Tuesday, March 7, 2017

o-CNN: Love Affair With All Things Coffee at the Auckland Coffee Festival 2017, New Zealand

The Little Bean

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New Zealanders love their coffee.

On average, Kiwis are spending $13.67 a week on coffee from coffee shops. This adds up to just over $710 a year per person. New Zealanders work themselves through a per capita annual consumption of 3.7kg of beans (Wikipedia). We are talking about a Billion Dollar industry in a relatively small country, dedicated to maximising the benefits of the little bean from the genus Coffea.


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A survey by consumer satisfaction company Canstar Blue showed in 2015 that Kiwis are fairly dedicated to getting the best coffee possible with 52% going out of their way for a good cup. Coffee is a staple of the Kiwi diet. Kiwi's don't drink just any coffee. This country is called Aotearoa ("Land of the Long White Cloud"), but it might as well be called the "Country of the Strong Flat White" considering the sophistication and dedication that goes into every cup.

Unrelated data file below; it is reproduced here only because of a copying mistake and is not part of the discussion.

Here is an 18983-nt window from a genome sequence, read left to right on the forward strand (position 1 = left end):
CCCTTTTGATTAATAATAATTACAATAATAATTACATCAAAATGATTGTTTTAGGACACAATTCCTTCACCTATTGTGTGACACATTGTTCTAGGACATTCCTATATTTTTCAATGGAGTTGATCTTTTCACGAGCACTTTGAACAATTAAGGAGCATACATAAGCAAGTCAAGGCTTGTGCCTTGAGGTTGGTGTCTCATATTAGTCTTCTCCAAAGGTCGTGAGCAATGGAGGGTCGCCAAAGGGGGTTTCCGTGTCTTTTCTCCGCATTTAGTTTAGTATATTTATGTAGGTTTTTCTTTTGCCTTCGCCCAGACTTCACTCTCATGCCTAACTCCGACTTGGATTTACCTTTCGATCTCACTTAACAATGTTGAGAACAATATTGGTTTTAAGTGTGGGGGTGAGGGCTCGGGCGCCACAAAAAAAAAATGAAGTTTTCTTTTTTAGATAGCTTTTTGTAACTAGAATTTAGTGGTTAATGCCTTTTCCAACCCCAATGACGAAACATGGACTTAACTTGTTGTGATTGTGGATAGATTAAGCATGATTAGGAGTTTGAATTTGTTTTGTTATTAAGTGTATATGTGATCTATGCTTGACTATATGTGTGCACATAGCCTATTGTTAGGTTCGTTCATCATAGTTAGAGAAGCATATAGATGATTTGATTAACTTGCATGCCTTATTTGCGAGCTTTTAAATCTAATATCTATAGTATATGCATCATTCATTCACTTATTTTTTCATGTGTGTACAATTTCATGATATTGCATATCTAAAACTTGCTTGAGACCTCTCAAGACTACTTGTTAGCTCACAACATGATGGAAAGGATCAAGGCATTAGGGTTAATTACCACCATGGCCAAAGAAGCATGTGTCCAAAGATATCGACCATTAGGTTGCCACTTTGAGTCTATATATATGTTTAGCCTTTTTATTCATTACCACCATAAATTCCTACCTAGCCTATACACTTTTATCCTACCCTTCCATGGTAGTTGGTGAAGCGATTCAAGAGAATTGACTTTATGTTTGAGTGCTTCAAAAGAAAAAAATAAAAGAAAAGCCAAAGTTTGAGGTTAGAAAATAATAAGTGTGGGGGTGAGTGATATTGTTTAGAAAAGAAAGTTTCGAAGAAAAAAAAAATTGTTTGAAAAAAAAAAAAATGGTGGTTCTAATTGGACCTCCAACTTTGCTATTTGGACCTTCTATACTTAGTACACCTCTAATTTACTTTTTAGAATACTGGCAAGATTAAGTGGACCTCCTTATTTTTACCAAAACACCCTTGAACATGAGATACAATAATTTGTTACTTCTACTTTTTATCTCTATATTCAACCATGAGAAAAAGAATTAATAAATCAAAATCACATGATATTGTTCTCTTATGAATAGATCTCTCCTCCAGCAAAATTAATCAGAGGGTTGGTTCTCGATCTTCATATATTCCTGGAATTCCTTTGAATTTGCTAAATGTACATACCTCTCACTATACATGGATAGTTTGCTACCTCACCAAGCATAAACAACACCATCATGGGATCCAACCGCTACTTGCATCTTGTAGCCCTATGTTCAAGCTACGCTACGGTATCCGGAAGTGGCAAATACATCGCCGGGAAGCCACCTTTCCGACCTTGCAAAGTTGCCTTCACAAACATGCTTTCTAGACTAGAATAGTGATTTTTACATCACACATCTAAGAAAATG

There is an espresso machine in every corner store, and most of these locations actually know how to use them. Legend has it that the early coffee roasters in New Zealand struggled with adoption and sponsored espresso machines for businesses as an incentive to stock and serve their beans. It fostered coffee adoption, and Kiwi's became as sophisticated and discerning about their coffee as any Italian. Caffeine is a drug after all, best served up strong.

The Auckland Coffee Festival, which is in its second year, is another opportunity for expressing the Kiwi love affair with coffee. According to Luke Jackison, the organiser, it is all about celebrating the "latte" lifestyle. It is also about showcasing talent, creativity and new ideas of what can be done with coffee within the Auckland coffee market.